Cellevate: A Tool for Breast Cancer Research
Overview of Breast Cancer Trends and Research
Breast cancer in women accounts for approximately one third of all new cases of cancer globally. It is estimated that 284,2000 new cases of breast cancer will be diagnosed in the U.S in 20211. Hormones such as estrogen that are critical for the maturation and maintenance of the female reproductive system have been shown to cause breast cancer. However, there is still a great deal of interest in elucidating the exact role of estrogen, progesterone and other hormones that may play a role in the development of as breast cancer.
Figure 1: Antatomy of the breast. On the right, there are the ribs (the 6 ovals) followed by the chest wall (which includes the pectoral muscle), ligaments, lobules, ducts and fatty tissue.
Challenges in Preclinical Modeling of Breast Cancer
Preclinical studies on breast cancer are challenging due to the inherent limitations of 2D cell culture systems and animal models. Current preclinical tumor models are inadequate for collecting translatable data. These models fail to recreate the native tumor environment that includes the 3D extracellular matrix and tissue stroma. In 2D cultures, cells form a flat monolayer and do not have a 3D support framework. In comparison, in vivo tumor cells typically have a more spherical shape and are supported by a fibrous extracellular network. The difference in morphology impacts the cell physiology and gene expression. In contrast, the 3D tumor microenvironment plays an important role in cell migration and metastasis. Hence, there is a need for developing physiologically relevant 3D tumor models that can be used to study the tumor microenvironment and consequently, increase the reliability of preclinical data.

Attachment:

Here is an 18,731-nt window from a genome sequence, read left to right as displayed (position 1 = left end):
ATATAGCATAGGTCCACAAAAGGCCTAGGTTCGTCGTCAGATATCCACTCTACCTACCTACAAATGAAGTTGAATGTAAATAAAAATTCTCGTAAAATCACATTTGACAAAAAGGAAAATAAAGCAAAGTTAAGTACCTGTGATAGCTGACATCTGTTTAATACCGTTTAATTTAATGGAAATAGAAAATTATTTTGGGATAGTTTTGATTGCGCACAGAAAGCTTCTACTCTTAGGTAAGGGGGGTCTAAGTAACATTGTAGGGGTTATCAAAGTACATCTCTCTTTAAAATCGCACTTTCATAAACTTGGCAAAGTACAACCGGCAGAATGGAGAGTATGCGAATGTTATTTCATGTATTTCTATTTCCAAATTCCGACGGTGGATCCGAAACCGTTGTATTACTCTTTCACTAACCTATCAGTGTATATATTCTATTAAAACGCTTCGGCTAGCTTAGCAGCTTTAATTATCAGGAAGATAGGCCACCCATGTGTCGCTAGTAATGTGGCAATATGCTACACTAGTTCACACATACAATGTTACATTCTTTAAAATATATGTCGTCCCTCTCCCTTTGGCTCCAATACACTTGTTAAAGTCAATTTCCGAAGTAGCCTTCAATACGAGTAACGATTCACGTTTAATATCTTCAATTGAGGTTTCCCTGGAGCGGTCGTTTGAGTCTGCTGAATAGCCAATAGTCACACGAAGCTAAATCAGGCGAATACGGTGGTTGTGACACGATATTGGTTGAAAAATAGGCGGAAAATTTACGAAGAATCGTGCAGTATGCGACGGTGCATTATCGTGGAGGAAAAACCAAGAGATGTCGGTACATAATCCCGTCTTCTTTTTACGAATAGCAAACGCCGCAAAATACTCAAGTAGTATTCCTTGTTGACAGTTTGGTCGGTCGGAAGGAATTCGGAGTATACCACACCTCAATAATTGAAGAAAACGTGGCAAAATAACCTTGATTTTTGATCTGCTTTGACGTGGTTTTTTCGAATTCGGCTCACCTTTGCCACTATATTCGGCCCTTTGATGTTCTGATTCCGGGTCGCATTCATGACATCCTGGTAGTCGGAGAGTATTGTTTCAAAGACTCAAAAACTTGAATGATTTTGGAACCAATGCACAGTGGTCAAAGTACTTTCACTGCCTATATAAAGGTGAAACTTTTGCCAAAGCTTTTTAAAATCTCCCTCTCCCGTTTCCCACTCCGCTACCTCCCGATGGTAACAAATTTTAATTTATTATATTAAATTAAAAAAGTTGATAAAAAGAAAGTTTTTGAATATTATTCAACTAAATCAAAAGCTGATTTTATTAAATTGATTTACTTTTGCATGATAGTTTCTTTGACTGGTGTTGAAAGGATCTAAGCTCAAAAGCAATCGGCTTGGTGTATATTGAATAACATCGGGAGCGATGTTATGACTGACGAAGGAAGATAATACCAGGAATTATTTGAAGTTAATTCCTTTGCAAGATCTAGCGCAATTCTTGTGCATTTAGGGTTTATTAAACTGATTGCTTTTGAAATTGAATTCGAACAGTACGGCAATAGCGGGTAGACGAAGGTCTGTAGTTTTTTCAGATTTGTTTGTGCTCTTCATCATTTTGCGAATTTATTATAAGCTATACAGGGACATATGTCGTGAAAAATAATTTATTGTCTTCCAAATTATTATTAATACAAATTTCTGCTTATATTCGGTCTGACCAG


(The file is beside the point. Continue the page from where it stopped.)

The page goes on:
Cellevate: A Nanofiber Scaffold for 3D Tumor Models
Cellevate’s 3D nanofibers mimic the native cells’ collagen and other extracellular matrix components. This structure forms a hydrogel for co-culture of normal and tumor cells. A recent paper published by the Department of Biology at Lund University in Sweden reported a novel co-culturing system that was used to test new cancer therapies2. The study showed that JIMT-1 and MCF-7 breast cancer cells, MCF-10A normal breast cells, and fibroblasts were successfully cultured on the NanoMatrix. Moreover, clustered JIMT-1 cells showed a higher proliferation rate and multiplied separately from fibroblasts. In conclusion, researchers believe the NanoMatrix is a useful 3D scaffold that mimics the tumor microenvironment and it has the potential to be a useful tool for 3D culture of breast cancer cells in preclinical studies.
- American Cancer Society; Cancer Statistics Center. https://cancerstatisticscenter.cancer.org/?_ga=2.38512996.654182691.1610323171-1773312790.1610323171#!/. Accessed on January 19th, 2021.
- Malakpour Permlid A, Roci P, Fredlund E, Fält F, Önell E, Johansson F, Oredsson S. Unique animal friendly 3D culturing of human cancer and normal cells. Toxicology in vitro: an international journal published in association with BIBRA 60, 51–60 (2019). https://doi.org/10.1016/j.tiv.2019.04.022